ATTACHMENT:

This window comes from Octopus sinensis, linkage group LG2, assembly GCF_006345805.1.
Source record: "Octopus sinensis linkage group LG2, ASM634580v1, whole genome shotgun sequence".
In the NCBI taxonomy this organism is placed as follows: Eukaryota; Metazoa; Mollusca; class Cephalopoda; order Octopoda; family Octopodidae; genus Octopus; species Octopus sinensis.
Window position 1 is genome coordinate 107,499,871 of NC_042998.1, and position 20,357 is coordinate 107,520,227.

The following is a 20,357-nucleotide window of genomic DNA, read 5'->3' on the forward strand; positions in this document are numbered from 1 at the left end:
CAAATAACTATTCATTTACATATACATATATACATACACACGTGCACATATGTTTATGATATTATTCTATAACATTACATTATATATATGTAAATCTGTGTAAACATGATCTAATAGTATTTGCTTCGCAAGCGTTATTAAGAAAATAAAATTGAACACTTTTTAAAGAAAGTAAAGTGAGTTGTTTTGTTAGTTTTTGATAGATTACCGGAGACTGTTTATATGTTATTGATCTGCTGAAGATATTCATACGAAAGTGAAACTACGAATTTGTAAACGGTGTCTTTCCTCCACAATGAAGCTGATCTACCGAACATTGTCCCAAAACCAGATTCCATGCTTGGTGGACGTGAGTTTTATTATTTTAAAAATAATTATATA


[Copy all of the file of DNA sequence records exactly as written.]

This window comes from Octopus sinensis, linkage group LG2, assembly GCF_006345805.1.
Source record: "Octopus sinensis linkage group LG2, ASM634580v1, whole genome shotgun sequence".
In the NCBI taxonomy this organism is placed as follows: Eukaryota; Metazoa; Mollusca; class Cephalopoda; order Octopoda; family Octopodidae; genus Octopus; species Octopus sinensis.
Window position 1 is genome coordinate 107,499,871 of NC_042998.1, and position 20,357 is coordinate 107,520,227.

The following is a 20,357-nucleotide window of genomic DNA, read 5'->3' on the forward strand; positions in this document are numbered from 1 at the left end:
CAAATAACTATTCATTTACATATACATATATACATACACACGTGCACATATGTTTATGATATTATTCTATAACATTACATTATATATATGTAAATCTGTGTAAACATGATCTAATAGTATTTGCTTCGCAAGCGTTATTAAGAAAATAAAATTGAACACTTTTTAAAGAAAGTAAAGTGAGTTGTTTTGTTAGTTTTTGATAGATTACCGGAGACTGTTTATATGTTATTGATCTGCTGAAGATATTCATACGAAAGTGAAACTACGAATTTGTAAACGGTGTCTTTCCTCCACAATGAAGCTGATCTACCGAACATTGTCCCAAAACCAGATTCCATGCTTGGTGGACGTGAGTTTTATTATTTTAAAAATAATTATATA